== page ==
The Search for Peace Continues in Afghanistan

14 October 2020 Dr Qaisar Rashid, FDI Associate


On 8 October, US President Donald Trump tweeted that US troops would be withdrawn from Afghanistan by the end of this year. The tweeted message indicates the pressure that the US presidential election scheduled for 3 November generates. President Trump would like to show his supporters that he has delivered on his promise of bringing US troops back from Afghanistan.


In practical terms, bringing home all the troops from Afghanistan by year-end is not possible, as the security installations erected there since 2002 have to be dismantled and disassembled. In contrast, the US-Taliban deal, which was concluded on 29 February 2020 in Doha and declares that foreign forces would leave Afghanistan by May 2021, provides a more feasible date. Three main points were agreed upon in the Doha Accord: the Afghan Taliban would maintain a permanent and comprehensive ceasefire; that they would enter into an intra-Afghan dialogue with the Kabul regime to devise a power-sharing formula; and they would not let any militant organisation (such as al-Qaeda and Islamic State) use Afghanistan to launch attacks on foreign lands, including the US. The caveat was that in case of non-compliance with the terms of the accord, the US would not withdraw its forces from Afghanistan.

The Doha Accord exploited the Afghan Taliban’s desire to rid Afghanistan of foreign forces. Since February, they have observed restraint and implemented a ceasefire by not attacking the US forces, but continued attacks sporadically on Kabul’s forces and on certain civilian establishments, including hospitals.

An intra-Afghan dialogue began in March with the main focus on exchanging up to six thousand prisoners, as agreed in the Doha Accord. Five thousand of those prisoners were released by the Kabul regime, albeit reluctantly. Nevertheless, the prisoner exchange was the first step towards confidence-building. The next step was to devise a plausible power-sharing formula.

According to the Doha accord, the US committed itself to withdrawing its forces within fourteen months. To show its intent, in the first four months, the US reduced its forces from around 12,000 to 8,600 troops. Over the next ten months, the withdrawal was gradual, but persistent, and continued until there are now around 5,000 US troops in Afghanistan.

On 12 September, the much-awaited intra-Afghan dialogue on power sharing began in Doha. On the one hand, the Afghan Taliban refused to observe a cease-fire with the Kabul regime’s forces and, on the other hand, demanded the replacement of the Afghan Constitution of 2004 with a new constitution. The strength of the Afghan Constitution is that it guarantees the rights of religious minorities and women, and bestows upon the media and people the freedom of expression. Moreover, the constitution is federal promising a presidential system based on elections.

On the Afghan Constitution, which is an outcome of the Afghan Loya Jirga of 2002, the Afghan Taliban have raised two main objections. First, it is, in their opinion, an imported Western document that is incongruent with the realities and aspirations of Afghans. Apparently, the Afghan Taliban are averse to electoral democracy, freedom of expression and women’s rights. Second, it falls short of being an Islamic constitution and offers an insufficient role to religious authorities in Afghanistan. The Taliban fear that the influence of the West even through the constitution would make Afghan society not only secular but also disrespectful towards Islamic values and norms, no matter that the Constitution holds Islamic jurisprudence as the supreme law.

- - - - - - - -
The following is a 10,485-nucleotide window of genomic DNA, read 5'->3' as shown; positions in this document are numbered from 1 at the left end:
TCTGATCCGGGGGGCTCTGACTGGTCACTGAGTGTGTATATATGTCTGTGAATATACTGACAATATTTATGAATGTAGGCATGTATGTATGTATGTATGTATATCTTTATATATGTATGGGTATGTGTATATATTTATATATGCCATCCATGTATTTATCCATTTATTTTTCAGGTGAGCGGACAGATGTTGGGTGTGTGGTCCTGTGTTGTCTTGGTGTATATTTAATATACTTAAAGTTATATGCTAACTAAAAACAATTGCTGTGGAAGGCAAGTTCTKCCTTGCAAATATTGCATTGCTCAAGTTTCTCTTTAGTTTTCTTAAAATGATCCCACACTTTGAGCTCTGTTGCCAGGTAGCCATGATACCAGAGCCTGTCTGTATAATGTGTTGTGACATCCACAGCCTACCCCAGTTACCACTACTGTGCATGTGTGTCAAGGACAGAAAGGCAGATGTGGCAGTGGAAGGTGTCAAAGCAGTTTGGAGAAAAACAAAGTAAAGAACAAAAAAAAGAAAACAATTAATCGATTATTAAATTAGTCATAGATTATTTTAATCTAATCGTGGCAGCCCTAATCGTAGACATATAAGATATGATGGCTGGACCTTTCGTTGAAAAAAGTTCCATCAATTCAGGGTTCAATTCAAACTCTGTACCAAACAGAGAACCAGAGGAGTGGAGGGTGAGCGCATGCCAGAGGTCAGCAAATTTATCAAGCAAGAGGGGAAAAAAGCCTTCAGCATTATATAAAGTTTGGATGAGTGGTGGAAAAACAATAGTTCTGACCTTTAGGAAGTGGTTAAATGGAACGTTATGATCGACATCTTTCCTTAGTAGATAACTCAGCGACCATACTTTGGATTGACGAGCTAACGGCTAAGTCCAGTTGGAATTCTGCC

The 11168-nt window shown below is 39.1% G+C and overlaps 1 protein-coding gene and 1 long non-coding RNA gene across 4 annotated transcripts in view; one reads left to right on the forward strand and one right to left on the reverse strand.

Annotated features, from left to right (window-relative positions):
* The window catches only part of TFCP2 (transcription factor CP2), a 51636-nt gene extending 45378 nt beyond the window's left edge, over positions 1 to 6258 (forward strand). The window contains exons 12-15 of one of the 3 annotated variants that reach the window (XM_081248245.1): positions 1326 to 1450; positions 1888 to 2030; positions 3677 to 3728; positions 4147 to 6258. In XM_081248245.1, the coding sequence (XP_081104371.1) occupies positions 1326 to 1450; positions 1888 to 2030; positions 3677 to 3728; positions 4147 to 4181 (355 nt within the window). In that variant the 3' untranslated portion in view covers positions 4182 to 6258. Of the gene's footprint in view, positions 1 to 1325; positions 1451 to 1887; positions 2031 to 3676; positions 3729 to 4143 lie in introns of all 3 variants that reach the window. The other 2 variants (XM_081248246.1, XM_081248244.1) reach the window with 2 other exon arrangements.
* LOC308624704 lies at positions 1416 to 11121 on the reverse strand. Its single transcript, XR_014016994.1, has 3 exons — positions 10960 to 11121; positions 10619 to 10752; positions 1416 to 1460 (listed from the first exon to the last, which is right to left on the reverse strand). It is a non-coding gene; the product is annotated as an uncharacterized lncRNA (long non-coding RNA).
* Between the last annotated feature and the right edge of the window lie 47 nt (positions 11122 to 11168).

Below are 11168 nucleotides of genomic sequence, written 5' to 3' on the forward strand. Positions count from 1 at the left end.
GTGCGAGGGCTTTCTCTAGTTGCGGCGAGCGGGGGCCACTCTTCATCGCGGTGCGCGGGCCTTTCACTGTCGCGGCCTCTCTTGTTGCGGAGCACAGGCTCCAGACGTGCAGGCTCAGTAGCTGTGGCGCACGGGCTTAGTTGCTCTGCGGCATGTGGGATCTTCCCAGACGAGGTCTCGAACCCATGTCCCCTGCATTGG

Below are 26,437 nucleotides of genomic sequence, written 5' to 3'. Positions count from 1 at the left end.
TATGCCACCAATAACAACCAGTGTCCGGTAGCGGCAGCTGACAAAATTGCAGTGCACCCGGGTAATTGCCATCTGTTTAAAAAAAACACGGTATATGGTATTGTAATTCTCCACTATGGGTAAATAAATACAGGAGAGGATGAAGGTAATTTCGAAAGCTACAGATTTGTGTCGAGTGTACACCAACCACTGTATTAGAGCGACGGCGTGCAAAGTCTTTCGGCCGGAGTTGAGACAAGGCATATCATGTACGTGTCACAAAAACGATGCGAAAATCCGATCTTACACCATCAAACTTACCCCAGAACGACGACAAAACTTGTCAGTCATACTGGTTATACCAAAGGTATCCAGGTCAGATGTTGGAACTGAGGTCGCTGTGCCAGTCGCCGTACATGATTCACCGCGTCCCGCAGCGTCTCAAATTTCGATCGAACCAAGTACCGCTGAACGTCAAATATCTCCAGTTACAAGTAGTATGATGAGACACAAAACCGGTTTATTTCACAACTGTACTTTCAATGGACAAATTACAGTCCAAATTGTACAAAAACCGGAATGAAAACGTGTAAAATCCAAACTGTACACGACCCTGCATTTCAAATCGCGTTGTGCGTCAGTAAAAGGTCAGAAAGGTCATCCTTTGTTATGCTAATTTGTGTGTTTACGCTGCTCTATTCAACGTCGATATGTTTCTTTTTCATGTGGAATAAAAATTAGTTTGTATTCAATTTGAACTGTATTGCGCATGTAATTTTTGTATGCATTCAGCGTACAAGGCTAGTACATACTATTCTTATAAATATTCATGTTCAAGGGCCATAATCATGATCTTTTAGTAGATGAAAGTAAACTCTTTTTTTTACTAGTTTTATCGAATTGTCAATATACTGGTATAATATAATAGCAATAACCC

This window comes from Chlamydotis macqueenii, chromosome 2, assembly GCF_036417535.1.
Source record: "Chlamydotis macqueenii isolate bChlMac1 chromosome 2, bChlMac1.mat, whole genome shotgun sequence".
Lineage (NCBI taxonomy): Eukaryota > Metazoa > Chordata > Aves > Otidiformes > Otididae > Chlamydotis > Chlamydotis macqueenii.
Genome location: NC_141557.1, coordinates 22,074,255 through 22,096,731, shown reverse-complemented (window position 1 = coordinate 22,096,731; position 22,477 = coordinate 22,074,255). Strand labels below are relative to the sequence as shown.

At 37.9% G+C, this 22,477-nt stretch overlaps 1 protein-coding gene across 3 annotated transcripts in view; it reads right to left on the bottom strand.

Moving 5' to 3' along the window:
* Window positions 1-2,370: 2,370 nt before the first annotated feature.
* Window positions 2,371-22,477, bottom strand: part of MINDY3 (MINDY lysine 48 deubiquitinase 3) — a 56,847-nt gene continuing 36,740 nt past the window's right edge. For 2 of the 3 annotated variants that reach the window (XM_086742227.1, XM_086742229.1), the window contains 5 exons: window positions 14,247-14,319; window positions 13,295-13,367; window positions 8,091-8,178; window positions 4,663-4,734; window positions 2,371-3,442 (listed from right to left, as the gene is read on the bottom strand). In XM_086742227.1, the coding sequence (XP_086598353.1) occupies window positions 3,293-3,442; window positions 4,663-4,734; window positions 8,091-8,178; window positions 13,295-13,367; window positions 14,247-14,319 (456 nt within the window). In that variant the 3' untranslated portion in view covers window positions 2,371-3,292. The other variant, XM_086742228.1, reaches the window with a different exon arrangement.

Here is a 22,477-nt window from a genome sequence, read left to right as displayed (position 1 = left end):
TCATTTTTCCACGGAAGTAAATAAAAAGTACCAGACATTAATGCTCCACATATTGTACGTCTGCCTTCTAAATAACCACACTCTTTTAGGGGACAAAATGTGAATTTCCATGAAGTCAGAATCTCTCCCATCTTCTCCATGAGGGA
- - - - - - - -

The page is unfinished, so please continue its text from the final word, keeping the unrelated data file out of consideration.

The Taliban demand that the current democratic system be replaced by an elite religious council that will select the country’s rulers and raise four objections to the existing system: the free media promotes moral turpitude; the banking system is un-Islamic and promotes usury; the education system is shorn of religious education; and  national policies are formed without the advice of religious scholars. The Taliban claim, nevertheless, that they will construct an inclusive and comprehensive Islamic system of governance that encompasses all spheres of life.

During their previous rule (1996-2001), the concept of the Islamic Emirate of Afghanistan was based on the norms and values of rural southern Afghanistan. Women were banned from working and seeking education. Punishments for crimes were pre-civilisational. From 2004 onward, the Kabul regime governed as the Islamic Republic of Afghanistan, represented the country democratically and transcended ethnic and sectarian boundaries. The Afghan Taliban, however, want to reverse that process and its concomitant gains. Kabul’s challenge is that Afghan society is conservative and the Afghan Taliban hail from the rural south of Afghanistan.

The Taliban are reluctant to accept the democratic ideals offered through constitutional amendments for two reasons: they cannot, through the democratic process, find parliamentary positions and they are not trained in constitutional norms and values. Additionally, they consider the electoral process a western system and the constitution a western document in disharmony with the version of Islam they espouse.

In Afghanistan, peace is a necessity and efforts are underway to make it a reality. Unfortunately, the Afghan Taliban themselves are not sufficiently enlightened as to recognise what the Constitution promises to Afghanistan in the long run.

About the Author

Dr Qaisar Rashid is a Lahore-based freelance writer who has contributed a weekly column for 15 years to various English language dailies in Pakistan.

Any opinions or views expressed in this paper are those of the individual author, unless stated to be those of Future Directions International.

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